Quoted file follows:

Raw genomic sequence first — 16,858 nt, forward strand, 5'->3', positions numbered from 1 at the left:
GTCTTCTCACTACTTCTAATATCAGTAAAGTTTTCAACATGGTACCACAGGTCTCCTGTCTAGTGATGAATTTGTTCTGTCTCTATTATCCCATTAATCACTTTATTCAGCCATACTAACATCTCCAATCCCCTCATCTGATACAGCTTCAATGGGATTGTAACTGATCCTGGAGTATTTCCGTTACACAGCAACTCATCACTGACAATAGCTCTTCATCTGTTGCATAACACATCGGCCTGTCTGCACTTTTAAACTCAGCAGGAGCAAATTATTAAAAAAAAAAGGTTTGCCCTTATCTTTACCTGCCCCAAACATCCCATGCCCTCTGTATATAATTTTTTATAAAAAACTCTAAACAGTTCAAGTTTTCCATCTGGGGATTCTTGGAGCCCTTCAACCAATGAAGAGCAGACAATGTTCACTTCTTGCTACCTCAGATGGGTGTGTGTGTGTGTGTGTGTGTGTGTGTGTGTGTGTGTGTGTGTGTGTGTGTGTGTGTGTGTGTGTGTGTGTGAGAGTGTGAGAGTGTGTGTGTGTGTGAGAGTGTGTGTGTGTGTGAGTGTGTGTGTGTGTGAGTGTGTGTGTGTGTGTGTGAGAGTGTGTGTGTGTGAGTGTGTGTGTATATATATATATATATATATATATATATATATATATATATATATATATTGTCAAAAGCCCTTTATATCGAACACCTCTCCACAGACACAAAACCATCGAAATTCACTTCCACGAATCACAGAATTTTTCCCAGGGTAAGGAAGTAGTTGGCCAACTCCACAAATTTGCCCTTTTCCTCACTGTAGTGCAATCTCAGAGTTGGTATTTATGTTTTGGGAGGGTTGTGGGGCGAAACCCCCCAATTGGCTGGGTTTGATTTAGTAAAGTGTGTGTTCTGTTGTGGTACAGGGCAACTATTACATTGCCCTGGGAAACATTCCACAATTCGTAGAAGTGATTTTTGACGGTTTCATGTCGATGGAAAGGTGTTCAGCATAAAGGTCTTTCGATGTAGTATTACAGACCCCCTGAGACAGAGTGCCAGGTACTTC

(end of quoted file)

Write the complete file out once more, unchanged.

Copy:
Raw genomic sequence first — 16,858 nt, forward strand, 5'->3', positions numbered from 1 at the left:
GTCTTCTCACTACTTCTAATATCAGTAAAGTTTTCAACATGGTACCACAGGTCTCCTGTCTAGTGATGAATTTGTTCTGTCTCTATTATCCCATTAATCACTTTATTCAGCCATACTAACATCTCCAATCCCCTCATCTGATACAGCTTCAATGGGATTGTAACTGATCCTGGAGTATTTCCGTTACACAGCAACTCATCACTGACAATAGCTCTTCATCTGTTGCATAACACATCGGCCTGTCTGCACTTTTAAACTCAGCAGGAGCAAATTATTAAAAAAAAAAGGTTTGCCCTTATCTTTACCTGCCCCAAACATCCCATGCCCTCTGTATATAATTTTTTATAAAAAACTCTAAACAGTTCAAGTTTTCCATCTGGGGATTCTTGGAGCCCTTCAACCAATGAAGAGCAGACAATGTTCACTTCTTGCTACCTCAGATGGGTGTGTGTGTGTGTGTGTGTGTGTGTGTGTGTGTGTGTGTGTGTGTGTGTGTGTGTGTGTGTGTGTGTGTGTGAGAGTGTGAGAGTGTGTGTGTGTGTGAGAGTGTGTGTGTGTGTGAGTGTGTGTGTGTGTGAGTGTGTGTGTGTGTGTGTGAGAGTGTGTGTGTGTGAGTGTGTGTGTATATATATATATATATATATATATATATATATATATATATATATATATTGTCAAAAGCCCTTTATATCGAACACCTCTCCACAGACACAAAACCATCGAAATTCACTTCCACGAATCACAGAATTTTTCCCAGGGTAAGGAAGTAGTTGGCCAACTCCACAAATTTGCCCTTTTCCTCACTGTAGTGCAATCTCAGAGTTGGTATTTATGTTTTGGGAGGGTTGTGGGGCGAAACCCCCCAATTGGCTGGGTTTGATTTAGTAAAGTGTGTGTTCTGTTGTGGTACAGGGCAACTATTACATTGCCCTGGGAAACATTCCACAATTCGTAGAAGTGATTTTTGACGGTTTCATGTCGATGGAAAGGTGTTCAGCATAAAGGTCTTTCGATGTAGTATTACAGACCCCCTGAGACAGAGTGCCAGGTACTTC